Exercise 1 – Finally Ticked Off.

DPP-P1-Ex1-Final Two-508184
DPP: Workflow, Ex. 1

Things often fail to go according to plans, but if you really committed to your plans, you can see them through, eventually. I planned my portrait photo session sometime in the middle of November, but several times either my friend, who kindly agreed to be my model, or I had to put it off. Once I even had to cancel our photo session on our way to the location. (After dropping our children at school, my friend and I headed off to the location, discussing some aspects of the photo shoot, when I got a phone call from my son’s school and had to go back. ) When Christmas was only a week away, I started thinking that it might be a good idea to use a different model to complete the task. Anyway, there was no chance to find anyone else before Christmas, so I tried to use the last week of the school term.

It looked like the weather was still not on my side. It was very rainy on Monday and Tuesday. It quieten down a bit on Wednesday, but there was a school show for the parents that afternoon. Luckily, there was a break in the weather on Thursday and we both were relatively free in the morning.

My plan A was to take pictures outside, on my drive using reflected light (preferably, natural light). My plan B was to take pictures indoors, in my conservatory, adding some reflected flash light. However, I was unsure about using the flash since I had only one flashgun and after 20 flash exposures it needed to rest for 10 minutes. Although 20 frames are enough for  the exercise, I really needed to produce a few good pictures for my friend.

I planned to take a series of head & shoulder, three quarters and full length pictures with my model against the brick wall, so I could get about 5-7  pictures for each type working on the pose or/and expression.  There was not much time available and I didn’t fancy carrying a lot of gear (a reflector, 2 stands, camera, lens, flash, spare batteries) , so I was looking for a location near my house. Taking into an account that it could start raining any time, I decided to use a red brick wall in my drive. I thought it could be a good background for a city style portrait.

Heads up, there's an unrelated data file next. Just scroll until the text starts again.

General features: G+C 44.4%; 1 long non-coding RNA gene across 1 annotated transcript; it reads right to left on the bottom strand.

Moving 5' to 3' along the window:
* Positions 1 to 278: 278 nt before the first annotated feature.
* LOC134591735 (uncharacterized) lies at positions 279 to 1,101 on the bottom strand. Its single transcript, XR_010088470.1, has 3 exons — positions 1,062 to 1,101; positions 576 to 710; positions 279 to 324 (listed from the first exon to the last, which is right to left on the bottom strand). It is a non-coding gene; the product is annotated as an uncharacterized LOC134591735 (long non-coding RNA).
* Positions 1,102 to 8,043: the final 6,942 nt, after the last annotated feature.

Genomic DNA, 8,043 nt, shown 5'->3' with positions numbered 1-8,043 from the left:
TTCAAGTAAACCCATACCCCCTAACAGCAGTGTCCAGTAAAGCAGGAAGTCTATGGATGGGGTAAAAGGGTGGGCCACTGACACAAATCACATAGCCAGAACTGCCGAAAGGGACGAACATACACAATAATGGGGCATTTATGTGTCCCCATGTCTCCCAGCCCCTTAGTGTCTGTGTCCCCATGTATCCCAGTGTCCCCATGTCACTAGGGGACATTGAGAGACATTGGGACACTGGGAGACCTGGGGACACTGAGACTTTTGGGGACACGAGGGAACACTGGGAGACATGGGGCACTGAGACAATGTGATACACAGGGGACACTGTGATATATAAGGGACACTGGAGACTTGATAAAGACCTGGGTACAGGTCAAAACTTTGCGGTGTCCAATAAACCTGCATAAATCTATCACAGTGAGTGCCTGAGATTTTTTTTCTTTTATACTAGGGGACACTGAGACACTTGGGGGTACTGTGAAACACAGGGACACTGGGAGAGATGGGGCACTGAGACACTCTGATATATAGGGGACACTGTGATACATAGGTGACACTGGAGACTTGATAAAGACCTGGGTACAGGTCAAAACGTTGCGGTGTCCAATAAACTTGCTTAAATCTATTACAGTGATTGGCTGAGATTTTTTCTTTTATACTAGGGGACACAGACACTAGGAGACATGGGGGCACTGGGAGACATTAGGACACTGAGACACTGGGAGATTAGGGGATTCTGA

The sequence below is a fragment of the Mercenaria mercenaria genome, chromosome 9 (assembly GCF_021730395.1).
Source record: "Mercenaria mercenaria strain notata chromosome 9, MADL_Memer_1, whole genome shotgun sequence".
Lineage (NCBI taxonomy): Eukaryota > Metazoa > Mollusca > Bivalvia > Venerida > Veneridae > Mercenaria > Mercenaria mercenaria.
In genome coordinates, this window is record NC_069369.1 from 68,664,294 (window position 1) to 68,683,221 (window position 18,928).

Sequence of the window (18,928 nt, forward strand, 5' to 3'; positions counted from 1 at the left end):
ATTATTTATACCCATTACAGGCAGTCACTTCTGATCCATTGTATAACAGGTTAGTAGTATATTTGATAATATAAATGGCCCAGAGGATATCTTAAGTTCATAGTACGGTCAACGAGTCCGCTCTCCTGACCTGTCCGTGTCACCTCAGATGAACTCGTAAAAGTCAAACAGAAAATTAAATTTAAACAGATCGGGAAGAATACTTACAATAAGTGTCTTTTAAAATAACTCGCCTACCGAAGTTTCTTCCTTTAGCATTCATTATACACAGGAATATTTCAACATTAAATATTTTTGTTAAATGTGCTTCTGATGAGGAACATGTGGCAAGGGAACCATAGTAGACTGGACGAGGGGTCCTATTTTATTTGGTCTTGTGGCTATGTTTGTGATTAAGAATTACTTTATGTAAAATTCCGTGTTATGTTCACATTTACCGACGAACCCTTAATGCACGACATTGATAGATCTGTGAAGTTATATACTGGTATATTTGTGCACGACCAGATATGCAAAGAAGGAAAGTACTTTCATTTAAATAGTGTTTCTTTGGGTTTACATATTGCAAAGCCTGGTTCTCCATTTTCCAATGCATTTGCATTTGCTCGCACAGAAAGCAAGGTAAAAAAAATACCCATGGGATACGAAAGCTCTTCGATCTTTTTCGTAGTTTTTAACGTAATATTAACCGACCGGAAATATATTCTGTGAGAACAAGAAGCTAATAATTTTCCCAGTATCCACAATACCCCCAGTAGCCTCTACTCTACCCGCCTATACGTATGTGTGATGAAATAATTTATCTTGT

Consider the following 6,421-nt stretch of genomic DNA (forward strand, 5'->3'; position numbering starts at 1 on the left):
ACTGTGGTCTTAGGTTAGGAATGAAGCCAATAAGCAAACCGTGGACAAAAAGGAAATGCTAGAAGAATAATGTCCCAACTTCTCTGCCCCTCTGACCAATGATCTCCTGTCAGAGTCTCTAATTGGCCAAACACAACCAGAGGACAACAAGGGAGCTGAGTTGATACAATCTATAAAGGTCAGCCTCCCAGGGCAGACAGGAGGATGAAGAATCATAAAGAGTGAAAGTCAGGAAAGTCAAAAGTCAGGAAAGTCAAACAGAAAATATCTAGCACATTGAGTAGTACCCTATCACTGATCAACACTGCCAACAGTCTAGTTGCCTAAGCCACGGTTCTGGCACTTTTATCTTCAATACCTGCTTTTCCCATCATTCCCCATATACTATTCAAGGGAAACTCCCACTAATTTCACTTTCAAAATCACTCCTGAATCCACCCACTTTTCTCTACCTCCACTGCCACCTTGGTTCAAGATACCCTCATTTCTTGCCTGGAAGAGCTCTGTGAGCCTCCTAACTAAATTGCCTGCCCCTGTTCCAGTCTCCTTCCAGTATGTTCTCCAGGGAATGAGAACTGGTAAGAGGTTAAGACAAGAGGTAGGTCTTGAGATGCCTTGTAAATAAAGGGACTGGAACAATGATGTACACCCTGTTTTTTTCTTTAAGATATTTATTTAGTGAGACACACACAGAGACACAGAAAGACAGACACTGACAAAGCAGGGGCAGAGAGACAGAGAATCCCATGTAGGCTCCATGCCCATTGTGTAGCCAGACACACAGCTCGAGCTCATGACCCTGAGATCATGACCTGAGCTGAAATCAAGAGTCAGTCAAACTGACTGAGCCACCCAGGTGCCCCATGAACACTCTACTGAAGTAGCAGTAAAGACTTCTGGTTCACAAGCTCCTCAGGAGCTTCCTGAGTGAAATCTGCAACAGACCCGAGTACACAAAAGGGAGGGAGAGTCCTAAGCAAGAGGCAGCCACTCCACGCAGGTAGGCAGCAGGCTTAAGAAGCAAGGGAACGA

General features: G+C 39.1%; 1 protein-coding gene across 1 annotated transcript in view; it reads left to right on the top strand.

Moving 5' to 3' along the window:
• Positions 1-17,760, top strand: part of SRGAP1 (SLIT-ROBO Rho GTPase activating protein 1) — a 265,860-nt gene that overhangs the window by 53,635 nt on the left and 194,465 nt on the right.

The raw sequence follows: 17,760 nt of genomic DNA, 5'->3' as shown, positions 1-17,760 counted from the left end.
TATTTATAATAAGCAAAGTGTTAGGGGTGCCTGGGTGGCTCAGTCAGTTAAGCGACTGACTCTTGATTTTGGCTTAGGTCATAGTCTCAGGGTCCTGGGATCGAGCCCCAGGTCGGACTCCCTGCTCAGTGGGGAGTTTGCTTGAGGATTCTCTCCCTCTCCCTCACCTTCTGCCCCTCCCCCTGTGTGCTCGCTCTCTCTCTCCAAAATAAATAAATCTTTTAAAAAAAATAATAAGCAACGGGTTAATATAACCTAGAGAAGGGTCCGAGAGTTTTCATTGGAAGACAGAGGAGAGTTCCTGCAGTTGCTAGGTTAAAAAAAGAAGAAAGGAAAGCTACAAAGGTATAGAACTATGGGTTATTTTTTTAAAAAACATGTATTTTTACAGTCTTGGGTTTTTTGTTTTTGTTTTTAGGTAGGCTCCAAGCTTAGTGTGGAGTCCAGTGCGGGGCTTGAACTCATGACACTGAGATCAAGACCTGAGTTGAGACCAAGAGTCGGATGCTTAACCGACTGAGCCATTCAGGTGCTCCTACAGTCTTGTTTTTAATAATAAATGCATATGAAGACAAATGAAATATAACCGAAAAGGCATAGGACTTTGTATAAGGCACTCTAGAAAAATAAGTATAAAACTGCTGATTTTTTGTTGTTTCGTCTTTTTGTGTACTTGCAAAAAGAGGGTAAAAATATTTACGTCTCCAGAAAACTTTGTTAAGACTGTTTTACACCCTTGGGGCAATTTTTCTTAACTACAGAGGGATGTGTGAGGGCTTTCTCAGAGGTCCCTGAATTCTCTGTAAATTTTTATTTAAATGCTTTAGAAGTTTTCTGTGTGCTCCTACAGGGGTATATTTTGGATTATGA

DPP-P1-Ex1-CS-508184
DPP: Workflow, Ex 1. Photo session

Although, it was a bit chilly, we still opted for the session outside. The sun was half hidden behind the roof of the opposite house. I set my reflector to get a bit softer light onto my friend. My first idea turned out to be half-baked since my friend and the wall were almost the same height. Also, there was another challenge since the sun was intermittent shining on the model. I needed to control the highlights constantly adjusting exposure. The only problem was that I kept my exposure down for far too long before changing it back. After a few shots, I decided to try the other side of my drive. The garage door was still in the shade, so was the garden fence. Trying to find a  different location, I forgot about my idea of the sequence of the three types of portrait. Luckily, I remembered to change the orientation of my camera from vertical to horizontal and back and got some variety, at least.

At the end of photo session, my friend wanted to have a bit different portrait. Since there was no open shade in my drive, I took a few pictures by the opposite house. Luckily, there was no cars parked that morning.

It was an useful exercise. Although, I’d taken a lot of portraits outdoors, they were portraits of my family members (mostly my kids) and I was not expected to come up with anything fantastic. So, I was a bit out of my comfortable zone since there was a reasonable expectation from my friend to get several nice pictures. Also, I found it a bit difficult to be in charge of so many things at the same time: camera settings, positioning my reflector and posing. The latter were the most difficult. I tried to remember and use tips and tricks from workshops by Scott Kelby, Scott Robert Lim and other amazing photographers. Some of those thricks worked, some didn’t. I think there is a big difference to work with a professional model or take pictures of a friend who was just helping you. Also,  having your own VAL (voice activated light stand) could make a huge difference. Still, it was a useful experience. I’ve found out what areas of an outdoors portrait photo shoot I need to concentrate on. (In the videos I’d watched, it looked so easy to take pictures in the park even on a sunny day.)

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